• 1 In the case at bar, Daniel C. Bryant, a licensed architect, was a vice-president of Hattis and the head of its architectural division at the time of the agreement's making. Raymond W. Knoeppel, a licensed architect, was the head of Hattis' architectural division at the time of performance. There is no contention in the instant case that the architects who performed the work were incompetent. Metro did not reply to the May 29, 1974, affidavit of Bernard S. Hattis that Daniel C. Bryant was a vice-president of Hattis and the managing agent of the architectural division of Hattis on January 17, 1972, the date of the agreement's making. Bryant was also a vice-president of Metro and signed the agreement in question for Metro. Knowledge of his association with Hattis was not withheld from Bryant's fellow Metro directors. We see no danger to the public under the facts of the instant case. We are of the opinion Bryant, a licensed architect, was a vice-president under the Fisher case sufficient to meet the requirement of the Illinois Architectural Act for a managing agent.
Further requirements exist under the Act. Such drawings, plans, and specifications shall be prepared under the personal direction of such registered architect. The said registered architect shall personally supervise such buildings and structures. Defendant Metro cites Keenan v. Tuma (1926), 240 Ill. App. 448, in support of its contention that a contract in violation of the Illinois Architectural Act is unenforceable. In that case the plaintiff had been in the business of engineer and architect and had entered an architectural agreement to make certain structural alterations in a building for installation of restaurant and cafeteria equipment. Plaintiff was not a licensed architect, but employed licensed architects. Licensed architects planned the work, but the unlicensed plaintiff supervised the work and undertook the practice of architecture in direct violation of the statute.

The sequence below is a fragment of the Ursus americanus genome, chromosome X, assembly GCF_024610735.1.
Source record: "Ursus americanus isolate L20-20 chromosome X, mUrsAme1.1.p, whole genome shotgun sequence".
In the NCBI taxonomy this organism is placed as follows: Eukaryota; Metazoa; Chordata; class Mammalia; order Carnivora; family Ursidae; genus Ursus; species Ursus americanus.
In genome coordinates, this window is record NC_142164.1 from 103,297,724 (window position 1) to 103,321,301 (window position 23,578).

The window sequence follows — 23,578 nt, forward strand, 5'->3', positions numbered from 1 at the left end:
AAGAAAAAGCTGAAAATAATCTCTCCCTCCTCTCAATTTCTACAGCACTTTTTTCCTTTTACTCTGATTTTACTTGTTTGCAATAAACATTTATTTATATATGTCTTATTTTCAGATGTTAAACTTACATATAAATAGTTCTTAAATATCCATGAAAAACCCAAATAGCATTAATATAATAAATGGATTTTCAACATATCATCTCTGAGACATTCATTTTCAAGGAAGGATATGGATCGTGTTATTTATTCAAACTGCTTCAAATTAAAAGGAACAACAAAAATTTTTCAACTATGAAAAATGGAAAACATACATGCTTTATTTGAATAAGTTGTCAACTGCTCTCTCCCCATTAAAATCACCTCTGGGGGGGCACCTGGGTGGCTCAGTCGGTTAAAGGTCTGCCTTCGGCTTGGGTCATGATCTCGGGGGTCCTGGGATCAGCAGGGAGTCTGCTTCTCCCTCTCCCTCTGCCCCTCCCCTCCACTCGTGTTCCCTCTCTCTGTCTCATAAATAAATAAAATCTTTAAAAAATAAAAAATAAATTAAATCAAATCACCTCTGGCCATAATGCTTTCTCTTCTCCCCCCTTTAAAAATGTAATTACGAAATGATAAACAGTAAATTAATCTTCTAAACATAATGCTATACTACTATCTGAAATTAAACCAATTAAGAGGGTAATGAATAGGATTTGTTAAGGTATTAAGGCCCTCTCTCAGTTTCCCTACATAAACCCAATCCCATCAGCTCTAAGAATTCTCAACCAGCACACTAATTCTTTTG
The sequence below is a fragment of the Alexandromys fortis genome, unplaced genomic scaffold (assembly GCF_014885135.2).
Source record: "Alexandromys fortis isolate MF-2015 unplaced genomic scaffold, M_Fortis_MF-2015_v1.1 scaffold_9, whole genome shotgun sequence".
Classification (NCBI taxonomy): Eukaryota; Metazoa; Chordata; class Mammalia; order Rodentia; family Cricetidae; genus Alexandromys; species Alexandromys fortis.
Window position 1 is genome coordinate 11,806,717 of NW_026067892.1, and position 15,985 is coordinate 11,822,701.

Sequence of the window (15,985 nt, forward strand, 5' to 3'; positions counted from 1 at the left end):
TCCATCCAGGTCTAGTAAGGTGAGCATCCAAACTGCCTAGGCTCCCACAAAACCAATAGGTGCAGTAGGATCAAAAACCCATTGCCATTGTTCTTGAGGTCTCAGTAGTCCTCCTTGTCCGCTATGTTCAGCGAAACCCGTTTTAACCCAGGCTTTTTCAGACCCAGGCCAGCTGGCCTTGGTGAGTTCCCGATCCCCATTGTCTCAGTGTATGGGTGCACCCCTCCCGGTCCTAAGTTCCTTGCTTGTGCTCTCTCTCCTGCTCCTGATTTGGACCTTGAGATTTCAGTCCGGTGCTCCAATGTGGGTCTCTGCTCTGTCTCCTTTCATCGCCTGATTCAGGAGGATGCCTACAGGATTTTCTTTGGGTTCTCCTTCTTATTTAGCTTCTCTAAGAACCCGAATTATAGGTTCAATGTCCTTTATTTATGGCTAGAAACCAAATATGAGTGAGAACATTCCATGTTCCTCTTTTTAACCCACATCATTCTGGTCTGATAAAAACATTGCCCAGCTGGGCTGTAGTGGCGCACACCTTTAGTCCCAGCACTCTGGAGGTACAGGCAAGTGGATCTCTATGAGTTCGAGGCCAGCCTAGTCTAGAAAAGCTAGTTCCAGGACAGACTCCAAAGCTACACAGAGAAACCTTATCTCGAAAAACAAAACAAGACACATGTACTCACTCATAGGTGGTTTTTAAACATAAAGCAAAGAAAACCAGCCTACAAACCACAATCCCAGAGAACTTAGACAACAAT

In the instant case licensed architects, first Bryant and then Knoeppel, planned and supervised the work in question. The work was not supervised by an unlicensed individual as was the case in Keenan. Defendant Metro signed the agreement with Hattis expecting that a licensed architect would plan and supervise the work. At the time of the agreement Hattis had an architectural division of four licensed architects headed by Bryant. Licensed architects in fact did the work. This court concludes, therefore, that the agreement met the requirements of the Illinois Architectural Act as to preparation and supervision by a licensed architect and managing agent of Hattis.